Americans love over-the-counter (OTC) sleep aids. In 2015 we spent $427 million on products like ZzzQuil, Unisom, and Sominex.
These drugs are advertised “for relief of occasional sleeplessness.” Yet many Americans—particularly older adults—use OTC sleep aids several nights a week and may want to consider scaling back because of the side effects.
Can chronic insomnia make you less attractive? speed up the aging of skin? cause irreversible damage to your face?
I heard these concerns as I interviewed insomniacs for my book. But recently I decided to check into them after receiving an email from a woman whose anxiety about her appearance was extreme:
If you’re prone to insomnia when it’s chilly outside, the problem may have to do with too little exposure to daylight in the colder months of the year. Working in well-lit conditions and using a light box may help to relieve your insomnia symptoms.
How do people with insomnia feel about sleeping pills?
Attitudes toward sleep medications differ from one American to the next, and between Americans and Australians, it turns out. Here’s a brief comparison that I hope will start a conversation.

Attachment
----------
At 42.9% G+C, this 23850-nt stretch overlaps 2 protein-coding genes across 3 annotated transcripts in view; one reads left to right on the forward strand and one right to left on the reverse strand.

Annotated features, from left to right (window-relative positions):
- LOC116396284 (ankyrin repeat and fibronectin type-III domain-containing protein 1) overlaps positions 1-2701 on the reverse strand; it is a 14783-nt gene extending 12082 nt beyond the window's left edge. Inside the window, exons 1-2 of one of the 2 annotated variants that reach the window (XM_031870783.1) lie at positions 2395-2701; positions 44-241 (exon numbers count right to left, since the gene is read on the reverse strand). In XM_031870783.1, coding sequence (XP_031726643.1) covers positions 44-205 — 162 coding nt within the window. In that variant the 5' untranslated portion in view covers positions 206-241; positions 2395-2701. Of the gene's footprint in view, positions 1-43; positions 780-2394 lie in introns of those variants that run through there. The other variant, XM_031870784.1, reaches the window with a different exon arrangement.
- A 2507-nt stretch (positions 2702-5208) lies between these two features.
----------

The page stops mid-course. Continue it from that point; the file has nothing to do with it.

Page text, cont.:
Let’s begin with a caveat: no organic sleep aid on the market has been shown to cure insomnia.
But if you like warm, nonalcoholic, caffeine-free liquids, and if drinking a beverage is part of your evening routine, you might be interested in trying Zenbev Drink Mix. Here’s more information about it.
This summer I saw a cousin of mine who lives in San Francisco. He was using acupuncture for insomnia and happy with the results.
I’ve always wondered about acupuncture as a potential treatment for insomnia, so now and then I check the literature. Here’s a summary of recent thinking about it.
We’re often told there’s no objective test of insomnia.
But now a research group in Switzerland is claiming they’ve found an objective marker of insomnia: brain-derived neurotrophic factor, or BDNF.